Hello Amitava, the blog is truly nostalgic. It immediately reminded me of my peaceful childhood association with the green steel township of Durgapur where I have been born and brought up. We used to have this brilliant Ratha Yatra festival and the primary attraction of the township residents was the Annual Fair of Rath Yatra. It used to the much awaited times for us and I have some unforgettable memories connected to this fair. It was also the time for shopping knick-knacks and even partial clothes shopping for the impending Durga Puja. Oh how I miss those days! Thanks again Amitava for unlocking some sweet memories :).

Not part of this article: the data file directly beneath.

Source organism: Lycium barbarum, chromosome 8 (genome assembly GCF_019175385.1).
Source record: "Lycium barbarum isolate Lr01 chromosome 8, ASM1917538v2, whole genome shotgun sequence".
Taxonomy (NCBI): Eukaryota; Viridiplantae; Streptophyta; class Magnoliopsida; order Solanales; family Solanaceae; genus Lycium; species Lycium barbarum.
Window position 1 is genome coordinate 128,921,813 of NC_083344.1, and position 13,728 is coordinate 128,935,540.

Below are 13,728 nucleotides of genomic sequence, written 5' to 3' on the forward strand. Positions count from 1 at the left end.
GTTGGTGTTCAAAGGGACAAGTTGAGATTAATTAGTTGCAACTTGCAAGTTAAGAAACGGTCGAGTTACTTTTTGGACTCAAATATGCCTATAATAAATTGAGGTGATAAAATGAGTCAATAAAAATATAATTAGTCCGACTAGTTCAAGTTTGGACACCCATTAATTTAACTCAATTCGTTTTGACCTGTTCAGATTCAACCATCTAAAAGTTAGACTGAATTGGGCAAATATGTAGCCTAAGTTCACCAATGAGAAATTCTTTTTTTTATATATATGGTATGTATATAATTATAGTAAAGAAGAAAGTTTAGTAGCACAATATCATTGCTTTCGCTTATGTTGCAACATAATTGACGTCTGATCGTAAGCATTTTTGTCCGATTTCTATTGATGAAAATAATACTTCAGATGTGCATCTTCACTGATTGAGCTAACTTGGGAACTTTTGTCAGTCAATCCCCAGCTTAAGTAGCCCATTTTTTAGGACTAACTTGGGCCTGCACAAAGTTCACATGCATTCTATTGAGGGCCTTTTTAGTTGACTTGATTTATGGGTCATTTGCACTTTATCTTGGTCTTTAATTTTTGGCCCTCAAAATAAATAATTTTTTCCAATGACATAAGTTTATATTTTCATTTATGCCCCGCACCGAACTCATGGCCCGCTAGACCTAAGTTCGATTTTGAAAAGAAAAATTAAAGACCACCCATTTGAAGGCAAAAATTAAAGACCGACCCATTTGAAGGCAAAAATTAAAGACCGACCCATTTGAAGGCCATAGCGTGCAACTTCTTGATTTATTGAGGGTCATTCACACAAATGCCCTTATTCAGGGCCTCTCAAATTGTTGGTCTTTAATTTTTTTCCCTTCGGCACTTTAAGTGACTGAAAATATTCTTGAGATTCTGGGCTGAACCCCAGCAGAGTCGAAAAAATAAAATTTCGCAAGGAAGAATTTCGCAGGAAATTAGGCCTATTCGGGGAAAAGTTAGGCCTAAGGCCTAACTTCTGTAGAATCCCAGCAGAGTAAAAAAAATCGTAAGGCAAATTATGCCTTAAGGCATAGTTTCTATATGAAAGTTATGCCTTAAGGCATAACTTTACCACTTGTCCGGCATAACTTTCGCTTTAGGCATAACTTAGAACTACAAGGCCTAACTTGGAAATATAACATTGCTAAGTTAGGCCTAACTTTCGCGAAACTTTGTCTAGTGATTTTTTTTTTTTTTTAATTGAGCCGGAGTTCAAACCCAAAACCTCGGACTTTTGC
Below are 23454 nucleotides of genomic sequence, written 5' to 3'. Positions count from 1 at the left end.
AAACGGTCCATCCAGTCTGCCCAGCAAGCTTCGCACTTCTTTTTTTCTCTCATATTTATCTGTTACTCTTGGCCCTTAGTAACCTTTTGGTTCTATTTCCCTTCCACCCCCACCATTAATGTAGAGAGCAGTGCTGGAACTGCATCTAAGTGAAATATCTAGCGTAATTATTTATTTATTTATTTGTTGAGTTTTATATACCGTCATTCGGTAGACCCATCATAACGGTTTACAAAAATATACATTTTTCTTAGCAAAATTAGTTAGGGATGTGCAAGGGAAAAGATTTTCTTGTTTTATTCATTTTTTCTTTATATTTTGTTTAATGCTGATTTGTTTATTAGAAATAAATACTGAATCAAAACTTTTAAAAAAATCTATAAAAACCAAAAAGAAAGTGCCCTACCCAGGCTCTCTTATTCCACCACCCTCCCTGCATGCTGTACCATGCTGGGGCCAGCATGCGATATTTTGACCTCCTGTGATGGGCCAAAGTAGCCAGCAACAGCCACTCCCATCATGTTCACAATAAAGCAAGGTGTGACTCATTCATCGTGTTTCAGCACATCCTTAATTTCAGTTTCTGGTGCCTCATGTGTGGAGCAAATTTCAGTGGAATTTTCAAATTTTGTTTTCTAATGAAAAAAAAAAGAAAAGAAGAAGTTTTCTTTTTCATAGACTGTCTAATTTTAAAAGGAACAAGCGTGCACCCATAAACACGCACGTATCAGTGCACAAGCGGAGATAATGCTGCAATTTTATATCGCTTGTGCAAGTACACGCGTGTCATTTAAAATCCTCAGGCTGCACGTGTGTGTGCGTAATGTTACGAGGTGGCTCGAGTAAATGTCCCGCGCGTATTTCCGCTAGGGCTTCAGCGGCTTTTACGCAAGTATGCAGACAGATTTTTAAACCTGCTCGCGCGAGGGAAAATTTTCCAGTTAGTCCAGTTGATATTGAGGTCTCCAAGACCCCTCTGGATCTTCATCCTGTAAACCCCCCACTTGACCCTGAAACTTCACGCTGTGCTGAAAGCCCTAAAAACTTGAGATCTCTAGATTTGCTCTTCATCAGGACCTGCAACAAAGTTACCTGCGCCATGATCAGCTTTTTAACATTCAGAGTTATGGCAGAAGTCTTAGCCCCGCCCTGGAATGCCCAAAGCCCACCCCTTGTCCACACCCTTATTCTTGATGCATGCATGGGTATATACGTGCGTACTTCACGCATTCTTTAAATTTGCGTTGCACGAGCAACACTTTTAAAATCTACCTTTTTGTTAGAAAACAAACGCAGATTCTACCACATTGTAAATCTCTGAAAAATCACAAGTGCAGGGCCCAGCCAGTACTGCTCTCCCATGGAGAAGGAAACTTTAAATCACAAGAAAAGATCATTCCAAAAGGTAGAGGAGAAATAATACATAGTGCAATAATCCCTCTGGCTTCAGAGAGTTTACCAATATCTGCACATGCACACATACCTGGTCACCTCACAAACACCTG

• Thank you Bidisha…it’s the same story for me…you can very well understand. So, you are also my neighbour…good to know that.

    I really miss all these and while I am replying to you, my niece is on the other phone and telling me how they enjoyed today’s Ulto Rath Yatra…for me, it is only the recording which I run again and again from our last visit to witness the Rather Mela in Y-2006.

    May I also invite you to read the other two parts…you may love them as well.

  • Sugita Vani says:

    Thanks Amitava. Made me recall an overnight stay I had in a village called Falta in West Bengal somewhere near Kolkata some years ago.We had gone to attend a deity installation function there. . We were welcomed on arrival with garlands and sandalwood smeared on our faces. We had to bathe in the local pukur ( pond )

    Also Surabhi kunj in Nadia district is like this – quiet and peaceful.